Campus dining halls serve millions of students every year, and university students and staff have focused on how to solve the problem of disposing of the food waste generated from feeding such large amounts of people. From upcycling cooking oil to partnering with food banks, higher ed is finding many ways to increase the sustainability of their food operations.
Recently, Penn State Food Services replaced their Styrofoam containers with reusable to-go boxes. The university estimates at by the end of this year, all of their dining halls will be using the environmentally-friendly takeout boxes; in one dining hall alone, this means that almost half a million Styrofoam boxes will be eliminated.
Initiatives like this one, that keep Styrofoam out of our landfills, are also important because they send an important message. Higher ed has significant purchasing power, and by choosing green products campuses can encourage the proliferation of these environmentally-friendly products. Environmentally-friendly campuses send the message that large scale sustainability is achievable. For more information about how higher ed can lead on climate solutions, please join the Path to Positive.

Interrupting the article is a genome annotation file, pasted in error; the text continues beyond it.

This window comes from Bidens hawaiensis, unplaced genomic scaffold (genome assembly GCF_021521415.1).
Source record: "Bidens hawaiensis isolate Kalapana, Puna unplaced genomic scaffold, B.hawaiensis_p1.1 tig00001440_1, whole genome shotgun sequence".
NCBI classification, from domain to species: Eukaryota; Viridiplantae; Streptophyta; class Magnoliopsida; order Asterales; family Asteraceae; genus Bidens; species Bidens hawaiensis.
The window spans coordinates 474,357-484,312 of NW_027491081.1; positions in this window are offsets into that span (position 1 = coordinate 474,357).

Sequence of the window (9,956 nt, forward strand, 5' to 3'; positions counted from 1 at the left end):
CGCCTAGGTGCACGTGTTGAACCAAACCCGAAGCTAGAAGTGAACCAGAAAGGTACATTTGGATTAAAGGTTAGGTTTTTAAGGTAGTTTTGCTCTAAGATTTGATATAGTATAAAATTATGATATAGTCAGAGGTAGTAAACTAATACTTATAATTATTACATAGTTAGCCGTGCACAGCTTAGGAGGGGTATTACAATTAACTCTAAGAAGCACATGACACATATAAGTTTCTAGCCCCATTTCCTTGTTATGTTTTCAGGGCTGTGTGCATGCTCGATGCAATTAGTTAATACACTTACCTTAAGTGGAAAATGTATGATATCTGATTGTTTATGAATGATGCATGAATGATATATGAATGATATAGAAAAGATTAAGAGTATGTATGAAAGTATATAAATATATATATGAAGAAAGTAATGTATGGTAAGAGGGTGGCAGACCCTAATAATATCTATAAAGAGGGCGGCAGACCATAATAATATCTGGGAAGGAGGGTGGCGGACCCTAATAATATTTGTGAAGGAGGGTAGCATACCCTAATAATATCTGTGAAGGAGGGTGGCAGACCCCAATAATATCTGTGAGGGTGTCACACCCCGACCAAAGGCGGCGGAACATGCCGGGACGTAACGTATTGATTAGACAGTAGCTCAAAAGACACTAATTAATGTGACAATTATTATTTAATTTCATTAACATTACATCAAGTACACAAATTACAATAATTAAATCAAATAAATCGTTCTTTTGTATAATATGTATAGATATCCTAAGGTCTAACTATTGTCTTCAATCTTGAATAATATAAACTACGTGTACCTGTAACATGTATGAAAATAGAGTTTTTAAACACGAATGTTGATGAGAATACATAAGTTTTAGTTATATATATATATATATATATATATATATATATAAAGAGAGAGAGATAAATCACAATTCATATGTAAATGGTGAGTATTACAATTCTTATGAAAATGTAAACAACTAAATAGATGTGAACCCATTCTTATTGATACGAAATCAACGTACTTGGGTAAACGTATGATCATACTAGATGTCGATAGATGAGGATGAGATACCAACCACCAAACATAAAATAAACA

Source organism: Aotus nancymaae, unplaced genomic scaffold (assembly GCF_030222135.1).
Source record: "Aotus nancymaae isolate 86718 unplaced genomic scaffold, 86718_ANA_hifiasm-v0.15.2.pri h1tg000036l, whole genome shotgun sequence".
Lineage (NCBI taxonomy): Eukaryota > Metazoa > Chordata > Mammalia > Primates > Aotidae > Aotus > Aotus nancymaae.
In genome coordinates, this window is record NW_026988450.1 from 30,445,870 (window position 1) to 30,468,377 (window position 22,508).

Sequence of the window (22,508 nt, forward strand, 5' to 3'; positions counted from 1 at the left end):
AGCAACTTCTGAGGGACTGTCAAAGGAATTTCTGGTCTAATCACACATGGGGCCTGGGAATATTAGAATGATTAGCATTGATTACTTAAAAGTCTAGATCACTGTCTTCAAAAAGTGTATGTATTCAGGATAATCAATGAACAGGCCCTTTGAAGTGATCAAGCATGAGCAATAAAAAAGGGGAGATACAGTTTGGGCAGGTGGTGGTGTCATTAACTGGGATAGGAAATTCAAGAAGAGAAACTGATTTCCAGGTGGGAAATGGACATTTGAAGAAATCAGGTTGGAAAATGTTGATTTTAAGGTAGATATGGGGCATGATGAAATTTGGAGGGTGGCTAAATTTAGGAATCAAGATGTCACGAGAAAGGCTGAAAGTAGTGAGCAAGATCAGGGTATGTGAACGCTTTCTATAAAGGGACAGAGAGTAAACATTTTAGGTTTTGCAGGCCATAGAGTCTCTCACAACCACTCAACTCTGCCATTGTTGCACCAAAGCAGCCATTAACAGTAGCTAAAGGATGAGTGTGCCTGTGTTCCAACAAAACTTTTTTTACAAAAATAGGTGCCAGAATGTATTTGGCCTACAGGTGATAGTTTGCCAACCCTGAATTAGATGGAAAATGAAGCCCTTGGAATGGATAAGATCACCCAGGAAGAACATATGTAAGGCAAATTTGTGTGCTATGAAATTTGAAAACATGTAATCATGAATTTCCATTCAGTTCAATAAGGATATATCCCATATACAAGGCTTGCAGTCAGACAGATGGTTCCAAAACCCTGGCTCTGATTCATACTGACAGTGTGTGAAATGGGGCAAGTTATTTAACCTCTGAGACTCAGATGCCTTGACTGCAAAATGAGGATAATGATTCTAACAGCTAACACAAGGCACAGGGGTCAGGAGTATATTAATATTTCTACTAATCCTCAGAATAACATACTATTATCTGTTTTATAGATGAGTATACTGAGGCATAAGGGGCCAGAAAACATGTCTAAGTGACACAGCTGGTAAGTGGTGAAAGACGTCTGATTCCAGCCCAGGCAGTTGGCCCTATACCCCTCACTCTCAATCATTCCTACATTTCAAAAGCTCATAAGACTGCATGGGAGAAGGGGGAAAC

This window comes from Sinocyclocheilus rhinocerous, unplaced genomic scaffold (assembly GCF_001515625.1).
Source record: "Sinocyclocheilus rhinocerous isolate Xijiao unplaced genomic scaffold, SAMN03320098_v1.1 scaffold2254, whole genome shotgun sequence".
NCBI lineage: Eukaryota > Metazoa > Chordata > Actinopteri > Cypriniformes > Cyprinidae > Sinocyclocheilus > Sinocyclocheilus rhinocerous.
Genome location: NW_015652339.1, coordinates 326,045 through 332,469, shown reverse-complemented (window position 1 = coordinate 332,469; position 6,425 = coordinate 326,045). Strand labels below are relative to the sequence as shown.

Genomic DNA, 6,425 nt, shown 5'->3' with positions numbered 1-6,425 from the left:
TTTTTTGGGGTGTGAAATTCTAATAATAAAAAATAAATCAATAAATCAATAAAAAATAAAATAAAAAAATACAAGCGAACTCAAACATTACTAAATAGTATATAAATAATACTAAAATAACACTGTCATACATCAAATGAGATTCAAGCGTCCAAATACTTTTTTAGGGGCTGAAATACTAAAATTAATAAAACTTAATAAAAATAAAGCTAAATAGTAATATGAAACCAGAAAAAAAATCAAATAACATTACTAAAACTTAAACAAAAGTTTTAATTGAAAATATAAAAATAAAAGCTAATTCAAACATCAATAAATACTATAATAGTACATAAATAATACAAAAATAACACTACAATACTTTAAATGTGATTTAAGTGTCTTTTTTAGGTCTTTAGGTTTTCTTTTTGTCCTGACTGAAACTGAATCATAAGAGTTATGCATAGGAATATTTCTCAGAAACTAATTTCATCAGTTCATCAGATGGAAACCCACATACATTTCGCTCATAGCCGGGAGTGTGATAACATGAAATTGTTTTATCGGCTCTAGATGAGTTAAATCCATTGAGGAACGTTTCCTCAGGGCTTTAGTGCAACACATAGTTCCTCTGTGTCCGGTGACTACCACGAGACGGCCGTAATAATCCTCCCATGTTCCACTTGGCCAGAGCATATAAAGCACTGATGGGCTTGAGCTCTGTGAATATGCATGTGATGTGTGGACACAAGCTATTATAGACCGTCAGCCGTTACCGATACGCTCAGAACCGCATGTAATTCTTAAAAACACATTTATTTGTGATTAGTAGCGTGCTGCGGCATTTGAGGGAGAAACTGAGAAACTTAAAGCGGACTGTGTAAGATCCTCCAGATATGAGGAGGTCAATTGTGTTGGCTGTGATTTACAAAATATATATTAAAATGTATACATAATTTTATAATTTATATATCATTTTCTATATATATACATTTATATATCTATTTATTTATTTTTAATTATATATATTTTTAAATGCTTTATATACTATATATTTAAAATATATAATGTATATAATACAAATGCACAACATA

Colleen Pease | Penn State News | February 4, 2016
With the help of Keirstan Kure, Penn State Food Services created the Green2Go container, a reusable takeout box that replaces the need for Styrofoam cartons in campus dining halls.
Kure, a senior plant sciences major with minors in international agriculture and geography, worked as the sustainable food programmatic intern at the Sustainability Institute on campus.
"I was looking for a new project to work on in October 2013 and caught wind of a new, reusable takeout container project that Food Services was working on," she said. "Because the idea was so new, they did not have any students involved and offered me a position to work on the project, not yet named Green2Go."
Kure's duties as an intern consisted of creating a name and brand for the reusable takeout container, putting together marketing materials and promotions, figuring out the logistics of running this type of program, and educating employees and students on how the program would run.
Kure, who hails from Chagrin Falls, Ohio, worked with her partner for the project, Emily Newman, senior environmental resource management majorin the College of Agricultural Sciences to develop the Green2Go brand. The two ran the pilot program in Pollock Dining Commons during the second half of the spring 2014 semester.